Summary: Malice is an evil that is fathered by Satan himself. Malice is a deep malevolence and cruelty that has absolutely no hint of goodness or light to it. Malice is wickedness with not a single hint of kindness or humanity to it. Such is the case with Satan, e
Jesus And The Forbidding Pharisees – Part 3
Scolding The Sanctimonious And The Self-Righteous
Malice is an evil that is fathered by Satan himself. Malice is a deep malevolence and cruelty that has absolutely no hint of goodness or light to it. Malice is wickedness with not a single hint of kindness or humanity to it. Malice is a nastiness that is rooted in hatred toward the object of said malice; a hatred so deep and so depraved that the perpetrator will many times defeat themselves in the pursuit of their malice.
Such is the case with Satan, especially during the time that the Messiah physically walked this earth. In our text today, we find the story of a man who is possessed by a demon. The result of this possession is that the man is both sightless and unable to speak. He cannot see who or what is around him, and he cannot tell anyone what he wants or needs or feels or thinks.
This type of demonic activity was most prevalent during the time that Jesus was on the earth simply for the reason that His enemy was attempting in every way possible to subvert, sabotage, undermine, destabilize and weaken the ministry and mission of Christ. His malice toward Jesus was so deep and so depraved that he would stop at nothing in his attempts to turn people away from Jesus, or destroy them in the process. He was rarely successful when Jesus was around – at least with the common folk.
Every time Jesus runs up against someone that the devil or his demons have possessed and tormented, Jesus frees them and heals them – one-hundred percent! The devil’s attempts to weaken and undermine the ministry and mission of Jesus only served to strengthen and bolster His both. Christ’s power was manifested and magnified by His defeats of the enemy’s attacks. People were drawn to Jesus, not turned away. Instead of fleeing from Him, they were drawn to Him – by the thousands they came seeking Him.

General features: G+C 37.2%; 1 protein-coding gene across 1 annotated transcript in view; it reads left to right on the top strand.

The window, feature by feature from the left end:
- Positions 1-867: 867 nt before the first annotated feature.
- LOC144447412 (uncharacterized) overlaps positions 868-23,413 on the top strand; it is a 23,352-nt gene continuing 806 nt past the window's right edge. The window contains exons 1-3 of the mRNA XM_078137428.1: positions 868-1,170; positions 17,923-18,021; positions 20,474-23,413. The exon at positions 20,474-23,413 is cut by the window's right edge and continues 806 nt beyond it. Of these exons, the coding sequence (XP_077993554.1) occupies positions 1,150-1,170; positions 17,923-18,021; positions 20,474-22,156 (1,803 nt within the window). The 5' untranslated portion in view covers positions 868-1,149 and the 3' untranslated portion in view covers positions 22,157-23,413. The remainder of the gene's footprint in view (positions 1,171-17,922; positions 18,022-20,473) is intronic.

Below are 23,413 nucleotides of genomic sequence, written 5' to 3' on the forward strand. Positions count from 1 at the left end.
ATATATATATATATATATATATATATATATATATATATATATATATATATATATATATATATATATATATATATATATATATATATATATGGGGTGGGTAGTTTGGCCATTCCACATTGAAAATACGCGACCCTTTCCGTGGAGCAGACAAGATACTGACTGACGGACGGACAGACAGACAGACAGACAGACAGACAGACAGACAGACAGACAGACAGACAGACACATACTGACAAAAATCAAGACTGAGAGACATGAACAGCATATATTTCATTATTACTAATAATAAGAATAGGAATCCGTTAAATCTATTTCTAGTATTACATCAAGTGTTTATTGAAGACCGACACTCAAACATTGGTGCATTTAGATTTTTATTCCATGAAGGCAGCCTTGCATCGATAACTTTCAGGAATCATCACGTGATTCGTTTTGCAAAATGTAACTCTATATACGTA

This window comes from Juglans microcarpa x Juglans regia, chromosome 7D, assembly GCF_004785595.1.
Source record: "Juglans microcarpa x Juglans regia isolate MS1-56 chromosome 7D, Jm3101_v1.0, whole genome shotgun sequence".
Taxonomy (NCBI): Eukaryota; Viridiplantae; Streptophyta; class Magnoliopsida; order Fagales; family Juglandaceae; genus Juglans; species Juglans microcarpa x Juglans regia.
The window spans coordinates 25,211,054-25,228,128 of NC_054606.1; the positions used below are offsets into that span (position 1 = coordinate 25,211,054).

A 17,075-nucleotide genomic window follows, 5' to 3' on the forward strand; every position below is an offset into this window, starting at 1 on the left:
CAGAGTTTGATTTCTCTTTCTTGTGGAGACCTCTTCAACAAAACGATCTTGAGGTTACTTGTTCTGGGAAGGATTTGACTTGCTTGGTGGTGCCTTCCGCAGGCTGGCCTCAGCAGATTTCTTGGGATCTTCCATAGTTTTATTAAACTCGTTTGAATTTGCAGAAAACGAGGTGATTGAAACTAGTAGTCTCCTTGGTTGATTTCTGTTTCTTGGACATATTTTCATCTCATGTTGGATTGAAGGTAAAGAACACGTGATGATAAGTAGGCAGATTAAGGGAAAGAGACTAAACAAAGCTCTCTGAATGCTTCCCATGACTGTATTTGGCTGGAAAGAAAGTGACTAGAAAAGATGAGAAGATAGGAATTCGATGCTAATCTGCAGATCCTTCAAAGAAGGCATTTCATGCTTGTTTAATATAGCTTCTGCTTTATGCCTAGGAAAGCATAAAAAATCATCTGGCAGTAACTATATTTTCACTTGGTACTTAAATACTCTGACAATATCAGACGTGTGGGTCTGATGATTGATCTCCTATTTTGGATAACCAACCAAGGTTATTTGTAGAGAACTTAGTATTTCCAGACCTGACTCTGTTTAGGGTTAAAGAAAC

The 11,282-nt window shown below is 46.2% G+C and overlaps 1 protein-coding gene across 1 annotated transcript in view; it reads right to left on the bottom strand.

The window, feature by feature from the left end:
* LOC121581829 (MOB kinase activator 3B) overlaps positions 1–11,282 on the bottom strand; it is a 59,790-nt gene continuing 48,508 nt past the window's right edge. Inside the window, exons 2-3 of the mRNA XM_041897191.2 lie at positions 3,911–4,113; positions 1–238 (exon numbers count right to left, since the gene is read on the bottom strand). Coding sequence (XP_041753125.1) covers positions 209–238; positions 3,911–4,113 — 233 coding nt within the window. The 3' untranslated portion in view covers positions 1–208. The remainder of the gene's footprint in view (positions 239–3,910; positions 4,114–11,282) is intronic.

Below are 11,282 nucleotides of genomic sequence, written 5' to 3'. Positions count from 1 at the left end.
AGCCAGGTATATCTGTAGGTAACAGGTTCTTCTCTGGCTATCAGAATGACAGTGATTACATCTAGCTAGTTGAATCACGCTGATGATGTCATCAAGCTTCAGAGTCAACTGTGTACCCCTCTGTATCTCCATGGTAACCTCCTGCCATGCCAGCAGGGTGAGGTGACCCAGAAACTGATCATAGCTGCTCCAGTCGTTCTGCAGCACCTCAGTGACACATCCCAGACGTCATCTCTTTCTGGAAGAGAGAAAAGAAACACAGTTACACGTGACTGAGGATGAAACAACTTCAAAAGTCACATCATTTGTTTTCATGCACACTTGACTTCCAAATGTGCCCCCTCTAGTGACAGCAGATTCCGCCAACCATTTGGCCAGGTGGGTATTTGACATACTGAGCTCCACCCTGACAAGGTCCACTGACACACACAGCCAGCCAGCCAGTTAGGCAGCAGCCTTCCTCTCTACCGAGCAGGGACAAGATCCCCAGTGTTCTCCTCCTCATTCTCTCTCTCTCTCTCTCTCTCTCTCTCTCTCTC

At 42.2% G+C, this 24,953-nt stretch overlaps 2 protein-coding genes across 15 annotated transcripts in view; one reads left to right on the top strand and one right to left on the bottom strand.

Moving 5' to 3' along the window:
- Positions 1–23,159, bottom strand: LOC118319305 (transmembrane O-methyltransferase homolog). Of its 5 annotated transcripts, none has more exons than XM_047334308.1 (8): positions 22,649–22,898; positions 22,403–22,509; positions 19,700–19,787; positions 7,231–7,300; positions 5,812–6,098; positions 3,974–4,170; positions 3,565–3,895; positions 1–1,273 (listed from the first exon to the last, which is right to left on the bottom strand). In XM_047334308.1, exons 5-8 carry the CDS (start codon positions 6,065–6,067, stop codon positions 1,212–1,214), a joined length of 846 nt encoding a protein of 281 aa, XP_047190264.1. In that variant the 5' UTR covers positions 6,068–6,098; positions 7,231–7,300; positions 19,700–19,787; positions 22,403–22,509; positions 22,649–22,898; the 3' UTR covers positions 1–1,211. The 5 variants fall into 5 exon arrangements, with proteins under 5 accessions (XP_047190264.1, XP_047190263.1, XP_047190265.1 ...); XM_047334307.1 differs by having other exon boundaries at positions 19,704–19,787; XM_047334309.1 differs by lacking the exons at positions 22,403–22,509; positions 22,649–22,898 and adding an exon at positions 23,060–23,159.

The only people Satan seems to be able to be successful with are the self-righteous – those that Jesus encountered then, as well as those who live among us today. That right there should serve as a warning to all of us – avoid being self-righteous at all costs, for it is the sanctimonious and the self-righteous that Satan uses and that Christ opposes.
1 John 3:8b says, “The Son of God appeared for this purpose, to destroy the works of the devil.” At every turn, Jesus overcame the devil’s vilest aggressions against the people He had come to save. In this instance, the man had been so overwhelmed by the attack of the enemy that he was virtually powerless in life. The same is true for many today. See how Jesus dealt with it? “And He healed him”.
That is the same response Jesus has to the onslaughts of the enemy against us today in our lives; He defeats the enemy and He heals us. I find it interesting that even though there was blindness and dumbness for many people in that day, the Holy Spirit discerned between those who were smitten by natural disaster and those who had been struck by super-natural disaster. Jesus healed both, but the demonic activity He overcame was much more dramatic.
There are people around us everyday – some even within our own families and households – who have been overcome by the malice of the enemy. How do we respond? We should be responding as Jesus did – with compassion and intercession to bring healing in to the lives of the possessed and the oppressed.
Look at the split response of those who witnessed Christ’s act of mercy: some were amazed, others were offended. This man was miserable and Jesus Christ relieved that misery. The common people were astounded – Matthew uses the word amazed.
This is a term that illustrates the difficulty of expressing in one English word the wide range of startled emotion, wonder, astonishment, awe, covered by four Hebrew words and by four Greek words. These words range in meaning from amazement accompanied by terror and trembling, to an astonishment full of perplexity, wonder, awe and joyous surprise.
Amazed is the word especially used to show the effect of Christ’s miracles, teaching, character and Divine personality on those who saw and heard Him and who were made conscious of His supernatural power, as in our text today. The picture here is that they were beside themselves with excitement over what they were witnessing and what it indicated about the Man doing it – they were convinced at this point that Jesus was the promised Messiah.
Their question, "This man cannot be the Son of David, can He?" Shows a keen awareness of the uniqueness of the miracle that Jesus carried out. Back when we were studying the miracles of Jesus in Matthew 9, Jesus healed another man who had been possessed by a demon. Matthew 9:33 records this response for us: “After the demon was cast out, the mute man spoke; and the crowds were amazed, and were saying, "Nothing like this has ever been seen in Israel."